The Federal Transit Administration said in a new safety directive that Metro’s efforts to retrain operators and controllers have failed to help.
WASHINGTON – More Metro trains have run through red signals this year than in 2013 or 2014, and the Federal Transit Administration said in a new safety directive that Metro’s efforts to retrain operators and controllers have failed to help.
“Given both the pervasiveness and seriousness of this problem,” the directive says, Metro needs to “immediately improve its testing and observation of Train and Equipment Operators, including regular review of track circuit downloads for speeding and speed gun testing for manual vehicle operations on the mainline and in yards.”
The FTA, which took lead oversight of the Metro system from the Tristate Oversight Committee, also finds that train operators are not familiar enough with the locations of signals on their routes or required train speeds.
Another finding indicates that “train operators consistently feel pressure to rush through routes and speed up train movements,” so “WMATA must conduct an assessment of current schedule and headways to ensure realistic operating times so employees aren’t speeding and rushing to make time.”
The FTA is also directing Metro to immediately improve radio protocols so that all commands are read back as confirmation.
The order also directs better retraining for operators that run a red signal, including going out to the site of the incident and re-training for the operator for the entire line where the signal was blown through.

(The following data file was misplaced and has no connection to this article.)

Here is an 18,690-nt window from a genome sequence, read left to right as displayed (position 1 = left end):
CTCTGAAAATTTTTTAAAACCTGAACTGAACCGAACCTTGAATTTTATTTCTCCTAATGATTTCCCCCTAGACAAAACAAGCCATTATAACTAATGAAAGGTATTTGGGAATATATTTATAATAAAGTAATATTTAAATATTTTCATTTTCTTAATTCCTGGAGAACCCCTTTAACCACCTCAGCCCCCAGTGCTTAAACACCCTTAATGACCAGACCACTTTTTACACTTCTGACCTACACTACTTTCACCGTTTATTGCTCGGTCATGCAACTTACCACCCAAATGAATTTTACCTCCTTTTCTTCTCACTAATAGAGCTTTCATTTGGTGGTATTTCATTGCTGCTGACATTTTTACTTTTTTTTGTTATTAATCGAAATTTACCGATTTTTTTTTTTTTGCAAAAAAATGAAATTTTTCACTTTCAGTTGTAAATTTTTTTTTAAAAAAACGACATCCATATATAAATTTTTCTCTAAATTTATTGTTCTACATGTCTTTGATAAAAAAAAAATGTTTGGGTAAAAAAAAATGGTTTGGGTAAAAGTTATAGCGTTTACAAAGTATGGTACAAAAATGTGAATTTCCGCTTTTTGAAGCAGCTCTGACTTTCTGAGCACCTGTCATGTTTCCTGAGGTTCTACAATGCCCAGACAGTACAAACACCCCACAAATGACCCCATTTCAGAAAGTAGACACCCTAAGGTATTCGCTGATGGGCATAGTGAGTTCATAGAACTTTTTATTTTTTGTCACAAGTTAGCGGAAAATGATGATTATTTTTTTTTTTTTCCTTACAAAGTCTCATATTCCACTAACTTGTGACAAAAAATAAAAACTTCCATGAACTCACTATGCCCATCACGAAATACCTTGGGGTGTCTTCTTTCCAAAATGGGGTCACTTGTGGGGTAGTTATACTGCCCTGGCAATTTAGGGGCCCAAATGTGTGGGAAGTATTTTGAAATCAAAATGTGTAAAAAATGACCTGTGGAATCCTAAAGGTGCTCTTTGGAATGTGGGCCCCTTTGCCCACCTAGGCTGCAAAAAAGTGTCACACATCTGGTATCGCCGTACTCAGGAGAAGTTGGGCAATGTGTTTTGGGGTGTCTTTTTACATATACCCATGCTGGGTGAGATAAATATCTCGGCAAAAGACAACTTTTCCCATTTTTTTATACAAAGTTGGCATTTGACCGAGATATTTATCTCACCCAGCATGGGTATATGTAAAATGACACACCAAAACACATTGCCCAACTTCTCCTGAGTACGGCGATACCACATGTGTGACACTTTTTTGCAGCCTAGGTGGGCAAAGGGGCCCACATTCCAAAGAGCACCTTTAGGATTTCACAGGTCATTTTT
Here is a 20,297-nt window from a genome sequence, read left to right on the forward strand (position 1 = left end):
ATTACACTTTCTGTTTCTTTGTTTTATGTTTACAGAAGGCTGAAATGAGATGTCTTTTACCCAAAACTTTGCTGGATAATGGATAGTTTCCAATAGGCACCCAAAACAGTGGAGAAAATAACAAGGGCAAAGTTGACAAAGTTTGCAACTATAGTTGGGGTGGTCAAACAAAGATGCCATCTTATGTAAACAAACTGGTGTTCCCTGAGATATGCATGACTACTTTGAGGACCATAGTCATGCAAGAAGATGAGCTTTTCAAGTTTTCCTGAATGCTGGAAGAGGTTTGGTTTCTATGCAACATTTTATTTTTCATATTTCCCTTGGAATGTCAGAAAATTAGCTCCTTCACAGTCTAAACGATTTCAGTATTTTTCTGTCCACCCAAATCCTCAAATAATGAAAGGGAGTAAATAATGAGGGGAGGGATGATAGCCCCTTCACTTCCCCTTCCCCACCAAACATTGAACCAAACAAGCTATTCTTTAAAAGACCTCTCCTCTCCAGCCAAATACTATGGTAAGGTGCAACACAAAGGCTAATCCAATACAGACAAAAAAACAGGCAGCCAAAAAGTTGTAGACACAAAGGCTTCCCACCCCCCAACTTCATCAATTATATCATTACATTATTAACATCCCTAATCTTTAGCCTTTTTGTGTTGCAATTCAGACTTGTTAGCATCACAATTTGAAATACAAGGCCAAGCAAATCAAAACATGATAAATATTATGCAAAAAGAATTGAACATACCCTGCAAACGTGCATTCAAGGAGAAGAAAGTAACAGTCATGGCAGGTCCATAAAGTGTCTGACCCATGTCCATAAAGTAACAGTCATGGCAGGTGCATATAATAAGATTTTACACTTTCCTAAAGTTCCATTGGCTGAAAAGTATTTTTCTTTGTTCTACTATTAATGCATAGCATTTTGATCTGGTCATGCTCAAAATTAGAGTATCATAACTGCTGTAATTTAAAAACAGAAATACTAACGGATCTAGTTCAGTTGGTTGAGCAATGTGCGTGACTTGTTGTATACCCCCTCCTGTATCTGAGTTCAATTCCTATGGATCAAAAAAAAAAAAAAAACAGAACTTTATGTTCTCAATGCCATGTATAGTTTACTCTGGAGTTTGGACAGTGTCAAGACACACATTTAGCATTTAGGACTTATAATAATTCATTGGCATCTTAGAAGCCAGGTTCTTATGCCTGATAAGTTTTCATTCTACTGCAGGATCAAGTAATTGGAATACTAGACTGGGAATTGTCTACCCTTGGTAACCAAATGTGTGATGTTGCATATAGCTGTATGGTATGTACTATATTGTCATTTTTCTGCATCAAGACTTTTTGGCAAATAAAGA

Last year, Metro conducted an internal investigation into red signal violations in the system, and the FTA says Metro needs to begin a safety campaign to alert workers to the most common causes.
One potential technical solution suggested by the FTA is building in speed limits to the trains or realigning systems that can alert operators to or stop trains when approaching a red signal or going too fast.
Other parts of the directive issued Tuesday to incorporate separate, outstanding issues that had been addressed by the Tristate Oversight Committee, some of which Metro had already been moving to address. Some of those open issues date as far back as 2008.
The FTA carried out its first safety oversight inspections as the lead oversight agency for Metro between Nov. 30 and Dec. 10.